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Eggplant Growing and Gardening

Eggplant Gardening

The Garden:

I planted what has come to be a great eggplant, Burpee Black Beauty organic eggplant. In all my years of gardening I have yet to grow an eggplant that was so sweet. Older fruits were not at all tough or stringy. I absolutely will grow these again and anyone who asks I would suggest Burpee Black Beauty. The fact that Burpee developed the plant as organic is all the more!! I shy away from hybrids and absolutely hate GMO.

Eggplant grown for 2015

Seeds were started in March in the basement. 9 plants were eventually grown. In early May I put them into the greenhouse to harden up and complete phase 1 growing. I planted late – 2nd week of June. I cut the bottoms out of large plastic cups and placed around the plant bases to discourage cut worms (which each year I fight with). The plants were placed in 3 rows of 3 plants each. Plants were spaced 2 feet apart in rows 2 feet apart. The plants grow tall, 3 – 3 ½ feet and spread out so they need to space.

2015 proved to be tough early on. The Northeast was wet and cool. The eggplant plants really did not start growing until July. July warmed up but was dry. The plants eventually got their “legs” and by August all was good. As of October 10, 2015, no frost yet, we harvested 32 lbs. with maybe another 8 lbs. to go. Our local supermarket sells eggplants for $2.50/lbs. With that said, we have harvested $80.00 in eggplant this year and have $12.00 to go!! Not too bad from 9 plants.

Our 3 children had fun with the eggplants grown. All are adults and living on their own. While home they like to “shop” in the garden. All took eggplant home and all said they loved them. They tend to be tough critics so I take their happiness as “thumbs up” for Burpee seeds.

What is an Eggplant:

Eggplant fruit growing

Eggplant is a vegetable long prized for its unique taste and texture. Eggplants belong to the plant family commonly known as nightshades, and are related to the tomato, bell pepper and potato. Eggplants grow in a manner much like tomatoes, hanging from the vines of a plant that grows several feet in height.

One of the most popular varieties of eggplant in North America looks like a pear-shaped egg, a characteristic from which its name is derived. The skin is glossy and deep purple in color, while the flesh is cream colored and spongy in consistency. Contained within the flesh are seeds arranged in a conical pattern.

In addition to this variety, eggplant is also available in a cornucopia of other colors including lavender, jade green, orange, and yellow-white, as well as in sizes and shapes that range from that of a small tomato to a large zucchini.

Eggplant History

The ancient ancestors of eggplant grew wild in India and were first cultivated in China in the 5th century B.C. Eggplant was introduced to Africa before the Middle Ages and then into Italy, the country with which it has long been associated, in the 14th century. It subsequently spread throughout Europe and the Middle East and, centuries later, was brought to the Western Hemisphere by European explorers. Today, Italy, Turkey, Egypt, China and Japan are the leading growers of eggplant.

Select and Store your Eggplant

Choose eggplants that are firm and heavy for their size. Their skin should be smooth and shiny, and their color, whether it be purple, white or green, should be vivid. They should be free of discoloration, scars, and bruises, which usually indicate that the flesh beneath has become damaged and possibly decayed.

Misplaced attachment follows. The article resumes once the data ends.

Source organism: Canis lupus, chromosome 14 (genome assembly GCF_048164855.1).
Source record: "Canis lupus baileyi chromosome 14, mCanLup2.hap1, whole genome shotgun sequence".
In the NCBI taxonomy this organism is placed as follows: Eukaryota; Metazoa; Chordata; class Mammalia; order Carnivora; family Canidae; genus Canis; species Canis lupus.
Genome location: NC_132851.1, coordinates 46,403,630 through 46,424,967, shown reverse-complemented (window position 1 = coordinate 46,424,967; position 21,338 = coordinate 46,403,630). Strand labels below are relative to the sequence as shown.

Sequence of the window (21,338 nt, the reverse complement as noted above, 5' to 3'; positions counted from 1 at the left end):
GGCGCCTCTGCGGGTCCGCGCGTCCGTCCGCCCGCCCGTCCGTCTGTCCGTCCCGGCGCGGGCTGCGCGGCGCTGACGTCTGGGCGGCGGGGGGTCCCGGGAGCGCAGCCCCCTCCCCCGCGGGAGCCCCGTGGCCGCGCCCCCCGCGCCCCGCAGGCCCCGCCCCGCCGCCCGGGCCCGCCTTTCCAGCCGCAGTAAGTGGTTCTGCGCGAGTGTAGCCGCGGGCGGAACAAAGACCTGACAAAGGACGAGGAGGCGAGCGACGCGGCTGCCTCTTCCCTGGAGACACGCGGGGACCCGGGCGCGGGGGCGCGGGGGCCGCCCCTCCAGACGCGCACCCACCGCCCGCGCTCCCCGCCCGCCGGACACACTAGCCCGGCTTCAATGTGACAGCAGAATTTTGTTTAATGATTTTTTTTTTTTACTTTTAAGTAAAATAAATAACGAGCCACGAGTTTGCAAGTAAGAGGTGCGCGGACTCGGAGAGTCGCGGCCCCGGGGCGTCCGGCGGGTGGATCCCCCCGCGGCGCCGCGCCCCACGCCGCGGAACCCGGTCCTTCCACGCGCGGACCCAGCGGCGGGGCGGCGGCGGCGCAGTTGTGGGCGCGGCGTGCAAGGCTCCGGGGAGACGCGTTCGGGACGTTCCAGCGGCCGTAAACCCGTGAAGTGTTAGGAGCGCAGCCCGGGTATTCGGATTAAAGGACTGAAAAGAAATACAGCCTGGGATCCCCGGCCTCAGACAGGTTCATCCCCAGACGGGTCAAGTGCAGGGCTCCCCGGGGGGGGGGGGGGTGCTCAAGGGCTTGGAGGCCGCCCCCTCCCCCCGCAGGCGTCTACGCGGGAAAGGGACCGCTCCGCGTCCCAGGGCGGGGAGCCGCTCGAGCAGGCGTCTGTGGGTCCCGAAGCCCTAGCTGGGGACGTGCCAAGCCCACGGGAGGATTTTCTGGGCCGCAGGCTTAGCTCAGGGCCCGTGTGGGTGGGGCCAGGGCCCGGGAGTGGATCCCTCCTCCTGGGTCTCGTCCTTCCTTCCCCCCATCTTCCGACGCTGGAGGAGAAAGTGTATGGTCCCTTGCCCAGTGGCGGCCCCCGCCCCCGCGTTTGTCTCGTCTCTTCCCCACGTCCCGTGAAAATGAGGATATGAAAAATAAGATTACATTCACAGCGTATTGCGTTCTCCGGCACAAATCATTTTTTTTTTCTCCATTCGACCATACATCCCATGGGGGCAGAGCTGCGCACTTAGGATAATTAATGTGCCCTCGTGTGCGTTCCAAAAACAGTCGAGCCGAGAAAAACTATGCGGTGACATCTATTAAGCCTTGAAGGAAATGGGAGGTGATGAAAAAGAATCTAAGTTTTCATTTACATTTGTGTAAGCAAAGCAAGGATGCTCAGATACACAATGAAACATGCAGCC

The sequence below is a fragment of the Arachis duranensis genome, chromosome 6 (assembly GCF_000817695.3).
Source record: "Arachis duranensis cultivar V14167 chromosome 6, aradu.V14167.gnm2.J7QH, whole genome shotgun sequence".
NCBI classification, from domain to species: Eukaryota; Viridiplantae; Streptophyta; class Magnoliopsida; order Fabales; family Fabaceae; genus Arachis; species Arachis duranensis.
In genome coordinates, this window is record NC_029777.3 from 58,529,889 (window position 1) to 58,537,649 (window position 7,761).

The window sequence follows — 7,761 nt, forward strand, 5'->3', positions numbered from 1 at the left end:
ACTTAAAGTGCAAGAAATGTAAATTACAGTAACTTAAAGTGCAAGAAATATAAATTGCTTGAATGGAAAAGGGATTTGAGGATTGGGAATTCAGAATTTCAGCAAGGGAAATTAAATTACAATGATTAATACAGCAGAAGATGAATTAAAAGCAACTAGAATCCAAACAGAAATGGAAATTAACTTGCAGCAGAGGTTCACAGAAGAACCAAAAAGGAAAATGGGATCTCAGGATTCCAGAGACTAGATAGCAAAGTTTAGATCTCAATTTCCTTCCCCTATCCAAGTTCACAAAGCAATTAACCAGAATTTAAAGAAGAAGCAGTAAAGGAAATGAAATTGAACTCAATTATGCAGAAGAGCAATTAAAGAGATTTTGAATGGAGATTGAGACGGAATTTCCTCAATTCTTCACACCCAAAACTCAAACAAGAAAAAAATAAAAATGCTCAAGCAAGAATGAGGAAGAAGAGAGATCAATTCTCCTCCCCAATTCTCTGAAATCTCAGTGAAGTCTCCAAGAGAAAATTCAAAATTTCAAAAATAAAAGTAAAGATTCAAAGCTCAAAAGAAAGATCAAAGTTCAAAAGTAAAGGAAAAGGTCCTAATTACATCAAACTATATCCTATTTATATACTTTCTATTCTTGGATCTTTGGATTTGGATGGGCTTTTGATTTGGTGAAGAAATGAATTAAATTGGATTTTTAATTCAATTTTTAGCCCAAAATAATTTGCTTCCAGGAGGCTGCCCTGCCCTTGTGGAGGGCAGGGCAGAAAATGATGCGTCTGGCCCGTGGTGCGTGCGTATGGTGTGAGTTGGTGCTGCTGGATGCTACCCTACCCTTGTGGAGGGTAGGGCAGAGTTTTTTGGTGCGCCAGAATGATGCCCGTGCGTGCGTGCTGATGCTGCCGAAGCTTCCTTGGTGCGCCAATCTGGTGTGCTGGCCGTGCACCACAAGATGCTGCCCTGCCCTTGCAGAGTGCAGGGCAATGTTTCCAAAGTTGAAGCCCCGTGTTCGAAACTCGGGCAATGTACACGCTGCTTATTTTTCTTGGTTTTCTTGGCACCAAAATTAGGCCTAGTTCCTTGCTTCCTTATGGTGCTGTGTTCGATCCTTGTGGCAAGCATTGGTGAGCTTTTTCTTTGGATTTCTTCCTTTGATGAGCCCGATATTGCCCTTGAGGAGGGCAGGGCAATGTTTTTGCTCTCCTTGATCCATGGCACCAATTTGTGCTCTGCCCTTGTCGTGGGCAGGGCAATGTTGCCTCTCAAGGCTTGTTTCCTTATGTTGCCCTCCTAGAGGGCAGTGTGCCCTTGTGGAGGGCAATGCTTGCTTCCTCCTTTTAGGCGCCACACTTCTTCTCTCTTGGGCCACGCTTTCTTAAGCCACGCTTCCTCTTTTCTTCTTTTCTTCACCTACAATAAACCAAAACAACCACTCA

Eggplant flowers

The stem and cap, on either end of the eggplant, should be bright green in color. To test for the ripeness of an eggplant, gently press the skin with the pad of your thumb. If it springs back, the eggplant is ripe, while if an indentation remains, it is not.

Although they look hardy, eggplants are actually very perishable and care should be taken in their storage. Eggplants are sensitive to both heat and cold and should ideally be stored at around 50 degrees Fahrenheit. Do not cut eggplant before you store it as it perishes quickly once its skin has been punctured or its inner flesh exposed.

Place uncut and unwashed eggplant in a plastic bag and store in the refrigerator crisper where it will keep for a few days. If it is too large for the crisper, do not try to force it in; this will damage the skin and cause the eggplant to spoil and decay. Instead, place it on a shelf within the refrigerator.

Tips for Preparing Eggplant

When cutting an eggplant, use a stainless steel knife as carbon steel will react with its phytonutrients and cause it to turn black. Wash the eggplant first and then cut off the ends.

Most eggplants can be eaten either with or without their skin. However, the larger ones and those that are white in color generally have tough skins that may not be palatable. To remove skin, you can peel it before cutting or if you are baking it, you can scoop out the flesh once it is cooked.

To tenderize the flesh’s texture and reduce some of its naturally occurring bitter taste, you can sweat the eggplant by salting it. After cutting the eggplant into the desired size and shape, sprinkle it with salt and allow it to rest for about 30 minutes. This process will pull out some of its water content and make it less permeable to absorbing any oil used in cooking.

Rinsing the eggplant after “sweating” will remove most of the salt.

Eggplant can be baked, roasted in the oven, or steamed.

Eggplant Nutrition

According to my handy dandy “Farmers’ Market Guide and Cookbook”, eggplant has measurable amounts of folic acid, potassium and is high in sodium.

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